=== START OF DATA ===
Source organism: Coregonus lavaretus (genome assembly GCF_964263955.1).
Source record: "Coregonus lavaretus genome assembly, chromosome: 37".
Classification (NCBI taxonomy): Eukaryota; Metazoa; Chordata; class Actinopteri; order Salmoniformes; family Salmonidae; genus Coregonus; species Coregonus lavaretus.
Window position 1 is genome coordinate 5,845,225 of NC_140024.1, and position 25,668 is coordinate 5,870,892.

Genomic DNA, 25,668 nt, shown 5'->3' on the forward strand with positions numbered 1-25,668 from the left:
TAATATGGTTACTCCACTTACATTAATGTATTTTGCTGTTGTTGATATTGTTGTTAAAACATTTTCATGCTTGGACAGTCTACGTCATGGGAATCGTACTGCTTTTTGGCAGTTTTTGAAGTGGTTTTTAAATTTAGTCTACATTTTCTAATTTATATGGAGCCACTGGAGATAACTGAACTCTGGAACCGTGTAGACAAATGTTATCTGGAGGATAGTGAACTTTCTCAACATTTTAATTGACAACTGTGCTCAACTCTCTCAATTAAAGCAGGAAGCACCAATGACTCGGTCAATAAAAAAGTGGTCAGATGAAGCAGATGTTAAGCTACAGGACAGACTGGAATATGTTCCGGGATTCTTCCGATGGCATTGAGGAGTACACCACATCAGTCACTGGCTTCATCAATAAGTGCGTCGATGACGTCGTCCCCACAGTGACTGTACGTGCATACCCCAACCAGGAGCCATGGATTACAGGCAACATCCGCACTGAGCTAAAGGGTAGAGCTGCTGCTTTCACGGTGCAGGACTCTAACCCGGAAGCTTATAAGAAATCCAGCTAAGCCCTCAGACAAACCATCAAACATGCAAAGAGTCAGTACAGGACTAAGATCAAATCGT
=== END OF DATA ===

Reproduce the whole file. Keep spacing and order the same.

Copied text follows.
Source organism: Coregonus lavaretus (genome assembly GCF_964263955.1).
Source record: "Coregonus lavaretus genome assembly, chromosome: 37".
Classification (NCBI taxonomy): Eukaryota; Metazoa; Chordata; class Actinopteri; order Salmoniformes; family Salmonidae; genus Coregonus; species Coregonus lavaretus.
Window position 1 is genome coordinate 5,845,225 of NC_140024.1, and position 25,668 is coordinate 5,870,892.

Genomic DNA, 25,668 nt, shown 5'->3' on the forward strand with positions numbered 1-25,668 from the left:
TAATATGGTTACTCCACTTACATTAATGTATTTTGCTGTTGTTGATATTGTTGTTAAAACATTTTCATGCTTGGACAGTCTACGTCATGGGAATCGTACTGCTTTTTGGCAGTTTTTGAAGTGGTTTTTAAATTTAGTCTACATTTTCTAATTTATATGGAGCCACTGGAGATAACTGAACTCTGGAACCGTGTAGACAAATGTTATCTGGAGGATAGTGAACTTTCTCAACATTTTAATTGACAACTGTGCTCAACTCTCTCAATTAAAGCAGGAAGCACCAATGACTCGGTCAATAAAAAAGTGGTCAGATGAAGCAGATGTTAAGCTACAGGACAGACTGGAATATGTTCCGGGATTCTTCCGATGGCATTGAGGAGTACACCACATCAGTCACTGGCTTCATCAATAAGTGCGTCGATGACGTCGTCCCCACAGTGACTGTACGTGCATACCCCAACCAGGAGCCATGGATTACAGGCAACATCCGCACTGAGCTAAAGGGTAGAGCTGCTGCTTTCACGGTGCAGGACTCTAACCCGGAAGCTTATAAGAAATCCAGCTAAGCCCTCAGACAAACCATCAAACATGCAAAGAGTCAGTACAGGACTAAGATCAAATCGT